Wellsian scholars will appreciate H. G. Wells: Modernity and the Movies for its freshness and insight. The book also provides an excellent framework for a course on Wells that studies the interactions for his work in written and cinematic forms. Science Fiction Studies, Volume 35 2008 Williams's study captures Well's interaction with cinema comprehensively. The Wellsian, No. 31 2008 Keith Williams's H. G. Wells, Modernity and the Movies reckons in very different terms with another figure who carried his Victorianism into the twentieth century, Williams looks not only at Wells's actual writings about and engagements with early cinema but also at ways in which his work anticipated-or, indeed, pioneered-"filmic" techniques and habits of perception before film itself had fully arrived. Here the book joins recent work in media studies that seeks to uncover the technological infrastructures of historical ways of seeing and feeling. While never quite free of the risk of retroactively conforming its object of study to a subsequently apparent development path, Williams's close readings of the links with particular optical technologies and efforts in Wells's writing are never less than resourceful and engaging. Studies in English Literature 1500-1900, The Nineteenth Century Volume 50, Number 4 2010 The great British author, H.G. Wells, is well worth studying in relation to cinema, for he was manifestly very taken with moving images from quite early in his writings. I recently read his When the Sleeper Wakes of 1899 and was struck by how many time he mentions cinema words, such as 'kinetoscope', 'kinematograph story' and 'kineto-tele-photographs', and how central these film/TV contrivances are to his futuristic narrative. In later years Wells' works were often adapted for films and he tried his hand at scriptwriting, so the film theme runs through his entire career, and he always had a great belief in the future of the medium. He wrote in 1929: 'Behind the first cheap triumphs of the film today rises the possibility of a spectacle-music-drama, greater, more beautiful and intellectually deeper and richer than any artistic form humanity has hitherto achieved'. This book about the relationship between Wells and the cinema is thoroughly researched and full of interesting ideas; however, it is also at times obscure and poorly written, and the author throws his ideas at the reader rather than structuring them to make the arguments easy to follow. He also has a tendency to discuss films and other narratives without giving us basic information such as plot or details of production. This is a shame, because Williams clearly has a vast fund of knowledge about Wells and the media of his time, and has considerable insight into seeing connections among all these media. There seem to be relatively few actual errors, and the only obvious ones I spotted were titles of G.A. Smith films (then corrected in the endnote) and Rachael Low's first name (and Williams will not be the first film writer to have missed out one of the a's). The introduction offers a good overview of Wells' world, some of its links with filmdom, and details of the background and precursors of early cinema. The first chapter deals with Wells' use of cinematic techniques in his fiction, mainly in the period before cinema arrived: viz. The Time Machine and the short stories. Chapter 2 covers The Invisible Man, which Williams describes as 'a whole fiction from a single trope - metonymy' (this is explained, for those who don't understand, nine pages later). This chapter is perhaps the most difficult in the book, and has much mention of theorists from Derrida to Deleuze, McConnell to Marx, but no help for the reader in the form of a plot outline of the novel nor any introduction to James Whale's film (nor filmographic details). Chapter 3 deals with the theme of the future in Wells' novel When the Sleeper Wakes and in the film Metropolis, which Williams argues was heavily based on Wells' ideas. That is indeed probable, though there is a tendency in this book to see most science fiction movies as having inspiration in H.G. Wells' fiction, rather than in the works of other science-fiction writers. The fourth chapter tells us about Wells' belated forays into the actual writing of films. Though his influence had been felt from the early days of cinema and his works adapted as such from the teens onwards, Wells himself didn't work directly in the business until the late 1920s, when he wrote several film scripts based on the theme of world peace, including The King Who Was a King, Things to Come and The Man Who Could Work Miracles. The latter two were actually produced, though we learn little about the details of production of the third title. Chapter 5 deals with adaptations of Wells' written work for the cinema, and his other influences on film narratives, covering at greatest length versions of The Time Machine and War of the Worlds. Again details of plot or production are sparse, and we learn little of Spielberg's 2005 version of the latter story, which is curious given that this film is well known to modern filmgoers (despite not being very good, in my opinion). The conclusion offers final thoughts - some rather interesting ones - about Wells' significance in relation to the cinema. It is worth adding that the book has a section of nicely printed pictures: mainly illustrations that appeared in the magazine versions of Wells' short stories. These are quite fabulous, and one wonders to what extent early filmmakers might have been influenced by these figures as much as by the accompanying texts by the great writer. Henri Lanos in particular is an artist worthy of further research. Early Popular Visual Culture: 8,3 201008 This book about the relationship between Wells and the cinema is thoroughly researched and full of interesting ideas. It is worth adding that the book has a section of nicely printed pictures: mainly illustrations that appeared in the magazine versions of Wells' short stories. These are quite fabulous, and one wonders to what extent early filmmakers might have been influenced by these figures as much as by the accompanying texts by the great writer. Early Popular Visual Culture: 8,3 201008Reseña del editor:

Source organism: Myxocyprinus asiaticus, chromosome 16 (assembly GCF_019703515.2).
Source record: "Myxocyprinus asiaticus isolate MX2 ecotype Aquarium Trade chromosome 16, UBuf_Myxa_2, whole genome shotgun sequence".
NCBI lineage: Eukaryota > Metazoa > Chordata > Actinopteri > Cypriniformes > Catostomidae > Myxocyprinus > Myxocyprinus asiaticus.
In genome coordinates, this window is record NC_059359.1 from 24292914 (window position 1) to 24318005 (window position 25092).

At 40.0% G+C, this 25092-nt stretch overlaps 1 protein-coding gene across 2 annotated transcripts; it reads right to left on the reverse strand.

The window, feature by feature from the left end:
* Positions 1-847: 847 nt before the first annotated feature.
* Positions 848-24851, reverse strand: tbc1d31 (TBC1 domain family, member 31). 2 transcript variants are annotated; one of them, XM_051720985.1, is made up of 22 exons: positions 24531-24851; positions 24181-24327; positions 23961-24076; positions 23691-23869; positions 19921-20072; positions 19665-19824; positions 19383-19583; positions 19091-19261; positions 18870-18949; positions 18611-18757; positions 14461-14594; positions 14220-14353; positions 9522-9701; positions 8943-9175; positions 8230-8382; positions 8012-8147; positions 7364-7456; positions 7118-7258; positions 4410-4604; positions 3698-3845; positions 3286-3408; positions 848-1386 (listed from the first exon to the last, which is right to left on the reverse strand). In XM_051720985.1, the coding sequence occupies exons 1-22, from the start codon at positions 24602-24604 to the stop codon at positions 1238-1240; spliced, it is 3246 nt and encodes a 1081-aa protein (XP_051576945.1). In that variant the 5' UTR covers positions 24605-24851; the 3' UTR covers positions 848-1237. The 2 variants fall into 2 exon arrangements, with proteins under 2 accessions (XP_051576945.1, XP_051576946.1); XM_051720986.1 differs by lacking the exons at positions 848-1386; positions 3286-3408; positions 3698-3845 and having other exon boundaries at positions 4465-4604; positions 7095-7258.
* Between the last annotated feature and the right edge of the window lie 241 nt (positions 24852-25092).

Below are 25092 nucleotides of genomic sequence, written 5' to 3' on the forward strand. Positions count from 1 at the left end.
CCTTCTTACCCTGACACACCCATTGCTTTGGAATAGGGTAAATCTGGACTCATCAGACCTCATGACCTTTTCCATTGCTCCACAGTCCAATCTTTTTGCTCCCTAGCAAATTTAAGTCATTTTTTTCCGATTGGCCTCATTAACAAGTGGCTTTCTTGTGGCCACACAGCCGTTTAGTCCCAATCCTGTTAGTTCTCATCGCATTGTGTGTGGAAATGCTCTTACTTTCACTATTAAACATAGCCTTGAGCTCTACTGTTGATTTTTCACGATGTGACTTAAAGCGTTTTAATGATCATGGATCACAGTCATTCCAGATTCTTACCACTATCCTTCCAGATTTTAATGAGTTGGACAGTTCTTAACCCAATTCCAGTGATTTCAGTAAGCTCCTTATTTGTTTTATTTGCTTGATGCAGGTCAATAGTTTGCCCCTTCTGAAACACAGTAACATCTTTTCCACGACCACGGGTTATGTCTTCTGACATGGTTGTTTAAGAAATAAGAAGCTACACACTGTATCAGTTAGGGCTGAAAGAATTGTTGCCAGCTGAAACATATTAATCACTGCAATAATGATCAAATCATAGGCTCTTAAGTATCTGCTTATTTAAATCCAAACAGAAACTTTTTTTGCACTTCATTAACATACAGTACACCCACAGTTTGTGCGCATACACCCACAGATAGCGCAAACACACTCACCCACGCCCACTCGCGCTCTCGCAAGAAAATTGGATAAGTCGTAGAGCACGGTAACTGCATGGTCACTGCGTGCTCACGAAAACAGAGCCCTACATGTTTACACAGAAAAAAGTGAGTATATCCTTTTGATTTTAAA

This book investigates Wells' interest in cinema and related media technologies, by placing it back into the contemporary cultural and scientific contexts giving rise to them. It plugs a gap in understanding Wells' contribution to exploring and advancing the possibilities of cinematic narrative and its social and ideological impacts in the modern period. Previous studies concentrate on adaptations: this book accounts for the specifically (proto)cinematic techniques and concerns of Wells' texts. It also focuses on contemporary film-making in dialogue with his ideas. Alongside Hollywood's later transactions, it gives equal weight to neglected British and continental European dimensions. Chapter 1 shows how early writings ("The Time Machine" and short stories) feature many kinds of radically defamiliarised vision. These constitute imaginative speculations about the forms and potentials of moving image and electronic media. Chapter 2 discusses the power of voyeurism, absent presence and the disjunction of sound-image reproduction implied in "The Invisible Man" and its topical politics, updated in notable screen versions. Chapter 3 extends this to dystopian warnings of systematic surveillance, broadcasting of celebrity personae and post-literate video culture in "When the Sleeper Wakes", a crucial template for urban futures on film. Chapter 4 analyses Wells' belated return to screenwriting in the 1930s. It accounts for his broadbrow ambition of mediating between popular and avant-garde tendencies to promote his cause and its mixed results in "Things to Come", "The Man Who Could Work Miracles", etc. Chapter 5 finally surveys Wells' legacy on both small and large screens. It considers whether, as well as being raided for scenarios for spectacular effects, his subtexts still nourish an evolving tradition of alternative SF, which duly critiques the innovations and applications of its host media.